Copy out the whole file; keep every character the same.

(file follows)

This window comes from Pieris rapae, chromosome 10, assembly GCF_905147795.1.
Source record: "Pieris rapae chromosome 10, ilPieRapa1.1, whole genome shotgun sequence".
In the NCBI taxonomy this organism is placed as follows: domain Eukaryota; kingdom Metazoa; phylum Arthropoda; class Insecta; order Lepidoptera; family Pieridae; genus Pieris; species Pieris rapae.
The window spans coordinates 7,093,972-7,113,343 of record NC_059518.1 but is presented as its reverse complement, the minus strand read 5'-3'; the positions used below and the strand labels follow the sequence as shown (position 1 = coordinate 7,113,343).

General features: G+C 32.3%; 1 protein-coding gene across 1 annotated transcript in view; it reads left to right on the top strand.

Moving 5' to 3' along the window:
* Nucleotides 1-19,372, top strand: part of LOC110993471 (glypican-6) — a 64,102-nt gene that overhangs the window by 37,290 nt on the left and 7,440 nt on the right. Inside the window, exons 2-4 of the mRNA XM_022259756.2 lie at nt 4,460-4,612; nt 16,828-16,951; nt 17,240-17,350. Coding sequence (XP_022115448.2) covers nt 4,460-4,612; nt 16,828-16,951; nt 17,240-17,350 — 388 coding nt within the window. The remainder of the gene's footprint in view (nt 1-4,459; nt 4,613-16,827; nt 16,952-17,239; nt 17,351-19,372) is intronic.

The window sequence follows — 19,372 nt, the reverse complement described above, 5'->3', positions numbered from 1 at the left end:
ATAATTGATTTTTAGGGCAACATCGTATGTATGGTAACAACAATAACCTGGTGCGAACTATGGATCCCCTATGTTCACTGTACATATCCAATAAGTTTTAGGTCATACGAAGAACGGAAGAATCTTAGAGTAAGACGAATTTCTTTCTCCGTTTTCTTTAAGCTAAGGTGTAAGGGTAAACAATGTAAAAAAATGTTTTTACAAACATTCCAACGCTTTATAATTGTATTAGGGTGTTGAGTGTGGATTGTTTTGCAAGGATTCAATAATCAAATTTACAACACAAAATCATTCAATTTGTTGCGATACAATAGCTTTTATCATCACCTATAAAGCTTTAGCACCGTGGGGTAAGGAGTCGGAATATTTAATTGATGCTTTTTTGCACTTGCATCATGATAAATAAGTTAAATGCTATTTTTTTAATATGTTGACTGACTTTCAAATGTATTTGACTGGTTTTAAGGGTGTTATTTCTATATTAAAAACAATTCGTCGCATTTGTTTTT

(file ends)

This window comes from Pieris rapae, chromosome 10, assembly GCF_905147795.1.
Source record: "Pieris rapae chromosome 10, ilPieRapa1.1, whole genome shotgun sequence".
In the NCBI taxonomy this organism is placed as follows: domain Eukaryota; kingdom Metazoa; phylum Arthropoda; class Insecta; order Lepidoptera; family Pieridae; genus Pieris; species Pieris rapae.
The window spans coordinates 7,093,972-7,113,343 of record NC_059518.1 but is presented as its reverse complement, the minus strand read 5'-3'; the positions used below and the strand labels follow the sequence as shown (position 1 = coordinate 7,113,343).

General features: G+C 32.3%; 1 protein-coding gene across 1 annotated transcript in view; it reads left to right on the top strand.

Moving 5' to 3' along the window:
* Nucleotides 1-19,372, top strand: part of LOC110993471 (glypican-6) — a 64,102-nt gene that overhangs the window by 37,290 nt on the left and 7,440 nt on the right. Inside the window, exons 2-4 of the mRNA XM_022259756.2 lie at nt 4,460-4,612; nt 16,828-16,951; nt 17,240-17,350. Coding sequence (XP_022115448.2) covers nt 4,460-4,612; nt 16,828-16,951; nt 17,240-17,350 — 388 coding nt within the window. The remainder of the gene's footprint in view (nt 1-4,459; nt 4,613-16,827; nt 16,952-17,239; nt 17,351-19,372) is intronic.

The window sequence follows — 19,372 nt, the reverse complement described above, 5'->3', positions numbered from 1 at the left end:
ATAATTGATTTTTAGGGCAACATCGTATGTATGGTAACAACAATAACCTGGTGCGAACTATGGATCCCCTATGTTCACTGTACATATCCAATAAGTTTTAGGTCATACGAAGAACGGAAGAATCTTAGAGTAAGACGAATTTCTTTCTCCGTTTTCTTTAAGCTAAGGTGTAAGGGTAAACAATGTAAAAAAATGTTTTTACAAACATTCCAACGCTTTATAATTGTATTAGGGTGTTGAGTGTGGATTGTTTTGCAAGGATTCAATAATCAAATTTACAACACAAAATCATTCAATTTGTTGCGATACAATAGCTTTTATCATCACCTATAAAGCTTTAGCACCGTGGGGTAAGGAGTCGGAATATTTAATTGATGCTTTTTTGCACTTGCATCATGATAAATAAGTTAAATGCTATTTTTTTAATATGTTGACTGACTTTCAAATGTATTTGACTGGTTTTAAGGGTGTTATTTCTATATTAAAAACAATTCGTCGCATTTGTTTTT